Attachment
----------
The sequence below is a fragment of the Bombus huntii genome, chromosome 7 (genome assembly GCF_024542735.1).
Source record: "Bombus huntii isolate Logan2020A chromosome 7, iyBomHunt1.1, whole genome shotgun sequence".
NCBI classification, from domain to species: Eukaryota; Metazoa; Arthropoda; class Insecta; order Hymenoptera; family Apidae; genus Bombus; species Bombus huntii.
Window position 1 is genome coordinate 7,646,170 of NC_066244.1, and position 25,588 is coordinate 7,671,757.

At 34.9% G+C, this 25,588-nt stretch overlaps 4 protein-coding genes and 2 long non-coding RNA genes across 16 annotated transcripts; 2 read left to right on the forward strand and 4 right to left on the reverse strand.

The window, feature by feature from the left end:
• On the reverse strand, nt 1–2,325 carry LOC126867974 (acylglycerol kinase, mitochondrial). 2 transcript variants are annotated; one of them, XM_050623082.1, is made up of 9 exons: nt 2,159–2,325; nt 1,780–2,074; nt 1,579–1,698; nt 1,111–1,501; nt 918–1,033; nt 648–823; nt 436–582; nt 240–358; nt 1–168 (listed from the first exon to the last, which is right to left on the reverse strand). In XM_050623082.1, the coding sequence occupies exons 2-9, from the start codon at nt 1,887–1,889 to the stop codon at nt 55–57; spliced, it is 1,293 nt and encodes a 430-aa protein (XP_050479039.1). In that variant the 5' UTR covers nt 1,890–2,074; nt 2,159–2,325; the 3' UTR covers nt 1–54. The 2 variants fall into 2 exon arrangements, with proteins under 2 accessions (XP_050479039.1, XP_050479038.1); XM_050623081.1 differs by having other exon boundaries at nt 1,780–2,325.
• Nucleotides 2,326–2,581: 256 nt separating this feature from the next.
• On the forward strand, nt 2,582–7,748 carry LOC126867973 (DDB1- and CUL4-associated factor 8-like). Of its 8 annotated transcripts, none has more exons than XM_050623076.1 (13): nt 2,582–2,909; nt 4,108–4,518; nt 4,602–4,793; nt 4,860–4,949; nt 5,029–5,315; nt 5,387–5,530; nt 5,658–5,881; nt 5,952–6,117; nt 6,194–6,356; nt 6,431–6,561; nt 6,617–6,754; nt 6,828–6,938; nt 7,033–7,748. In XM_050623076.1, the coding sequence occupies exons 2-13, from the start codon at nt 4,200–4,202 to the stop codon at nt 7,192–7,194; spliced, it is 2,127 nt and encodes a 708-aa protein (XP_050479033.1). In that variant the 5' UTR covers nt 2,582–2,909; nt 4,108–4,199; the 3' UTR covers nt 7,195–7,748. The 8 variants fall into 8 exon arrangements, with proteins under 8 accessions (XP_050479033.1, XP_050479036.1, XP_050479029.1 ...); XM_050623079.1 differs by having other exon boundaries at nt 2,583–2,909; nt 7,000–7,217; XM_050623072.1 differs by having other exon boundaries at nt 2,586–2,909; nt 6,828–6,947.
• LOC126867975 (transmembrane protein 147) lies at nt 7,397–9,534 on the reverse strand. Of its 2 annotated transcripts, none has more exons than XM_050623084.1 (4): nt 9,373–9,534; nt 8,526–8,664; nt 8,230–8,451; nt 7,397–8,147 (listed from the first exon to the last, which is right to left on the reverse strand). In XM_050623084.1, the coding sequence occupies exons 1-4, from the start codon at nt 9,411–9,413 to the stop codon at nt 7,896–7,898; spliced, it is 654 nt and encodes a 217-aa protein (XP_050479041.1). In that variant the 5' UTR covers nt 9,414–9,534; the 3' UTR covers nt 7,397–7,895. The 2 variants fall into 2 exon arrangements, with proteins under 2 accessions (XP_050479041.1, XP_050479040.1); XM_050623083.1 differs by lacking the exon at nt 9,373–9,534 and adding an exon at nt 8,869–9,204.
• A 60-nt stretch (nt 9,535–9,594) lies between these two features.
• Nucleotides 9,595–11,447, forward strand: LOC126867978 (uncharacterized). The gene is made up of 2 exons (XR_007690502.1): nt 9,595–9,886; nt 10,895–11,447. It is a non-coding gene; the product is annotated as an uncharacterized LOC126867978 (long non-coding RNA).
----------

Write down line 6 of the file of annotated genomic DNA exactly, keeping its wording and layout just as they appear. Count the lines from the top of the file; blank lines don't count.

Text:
The window, feature by feature from the left end: